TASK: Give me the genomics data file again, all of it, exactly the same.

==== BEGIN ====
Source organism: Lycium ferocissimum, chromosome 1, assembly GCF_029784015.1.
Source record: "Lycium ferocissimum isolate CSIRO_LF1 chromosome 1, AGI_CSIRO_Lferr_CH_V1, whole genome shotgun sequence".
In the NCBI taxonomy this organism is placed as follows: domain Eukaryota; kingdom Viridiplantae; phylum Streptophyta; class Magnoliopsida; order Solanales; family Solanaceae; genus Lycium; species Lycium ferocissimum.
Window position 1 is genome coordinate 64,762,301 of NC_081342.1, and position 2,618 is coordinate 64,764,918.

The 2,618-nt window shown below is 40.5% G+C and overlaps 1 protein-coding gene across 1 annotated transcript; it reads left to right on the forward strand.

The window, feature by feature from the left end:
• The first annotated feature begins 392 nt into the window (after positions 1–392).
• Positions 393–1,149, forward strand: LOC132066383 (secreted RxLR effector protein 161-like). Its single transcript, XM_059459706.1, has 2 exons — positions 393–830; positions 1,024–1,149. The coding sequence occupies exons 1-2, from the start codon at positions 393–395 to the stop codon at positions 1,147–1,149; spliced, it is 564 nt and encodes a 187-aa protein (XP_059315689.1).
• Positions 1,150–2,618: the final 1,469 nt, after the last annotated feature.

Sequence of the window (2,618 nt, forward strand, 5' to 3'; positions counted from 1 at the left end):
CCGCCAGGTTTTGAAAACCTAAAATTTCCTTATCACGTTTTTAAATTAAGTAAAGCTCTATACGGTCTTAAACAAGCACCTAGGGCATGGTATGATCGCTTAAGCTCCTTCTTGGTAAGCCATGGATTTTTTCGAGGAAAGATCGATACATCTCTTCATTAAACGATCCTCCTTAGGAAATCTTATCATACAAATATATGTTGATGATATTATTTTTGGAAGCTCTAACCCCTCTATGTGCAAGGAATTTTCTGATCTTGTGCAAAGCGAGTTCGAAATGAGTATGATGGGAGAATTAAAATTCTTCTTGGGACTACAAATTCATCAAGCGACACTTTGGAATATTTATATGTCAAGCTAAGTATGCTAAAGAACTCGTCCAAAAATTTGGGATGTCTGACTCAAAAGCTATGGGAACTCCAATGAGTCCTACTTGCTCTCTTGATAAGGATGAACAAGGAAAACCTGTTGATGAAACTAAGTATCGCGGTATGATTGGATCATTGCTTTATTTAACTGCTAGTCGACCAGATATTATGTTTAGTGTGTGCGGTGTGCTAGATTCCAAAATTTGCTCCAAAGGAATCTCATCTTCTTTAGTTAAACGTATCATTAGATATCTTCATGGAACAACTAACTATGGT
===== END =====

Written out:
Source organism: Lycium ferocissimum, chromosome 1, assembly GCF_029784015.1.
Source record: "Lycium ferocissimum isolate CSIRO_LF1 chromosome 1, AGI_CSIRO_Lferr_CH_V1, whole genome shotgun sequence".
In the NCBI taxonomy this organism is placed as follows: domain Eukaryota; kingdom Viridiplantae; phylum Streptophyta; class Magnoliopsida; order Solanales; family Solanaceae; genus Lycium; species Lycium ferocissimum.
Window position 1 is genome coordinate 64,762,301 of NC_081342.1, and position 2,618 is coordinate 64,764,918.

The 2,618-nt window shown below is 40.5% G+C and overlaps 1 protein-coding gene across 1 annotated transcript; it reads left to right on the forward strand.

The window, feature by feature from the left end:
• The first annotated feature begins 392 nt into the window (after positions 1–392).
• Positions 393–1,149, forward strand: LOC132066383 (secreted RxLR effector protein 161-like). Its single transcript, XM_059459706.1, has 2 exons — positions 393–830; positions 1,024–1,149. The coding sequence occupies exons 1-2, from the start codon at positions 393–395 to the stop codon at positions 1,147–1,149; spliced, it is 564 nt and encodes a 187-aa protein (XP_059315689.1).
• Positions 1,150–2,618: the final 1,469 nt, after the last annotated feature.

Sequence of the window (2,618 nt, forward strand, 5' to 3'; positions counted from 1 at the left end):
CCGCCAGGTTTTGAAAACCTAAAATTTCCTTATCACGTTTTTAAATTAAGTAAAGCTCTATACGGTCTTAAACAAGCACCTAGGGCATGGTATGATCGCTTAAGCTCCTTCTTGGTAAGCCATGGATTTTTTCGAGGAAAGATCGATACATCTCTTCATTAAACGATCCTCCTTAGGAAATCTTATCATACAAATATATGTTGATGATATTATTTTTGGAAGCTCTAACCCCTCTATGTGCAAGGAATTTTCTGATCTTGTGCAAAGCGAGTTCGAAATGAGTATGATGGGAGAATTAAAATTCTTCTTGGGACTACAAATTCATCAAGCGACACTTTGGAATATTTATATGTCAAGCTAAGTATGCTAAAGAACTCGTCCAAAAATTTGGGATGTCTGACTCAAAAGCTATGGGAACTCCAATGAGTCCTACTTGCTCTCTTGATAAGGATGAACAAGGAAAACCTGTTGATGAAACTAAGTATCGCGGTATGATTGGATCATTGCTTTATTTAACTGCTAGTCGACCAGATATTATGTTTAGTGTGTGCGGTGTGCTAGATTCCAAAATTTGCTCCAAAGGAATCTCATCTTCTTTAGTTAAACGTATCATTAGATATCTTCATGGAACAACTAACTATGGT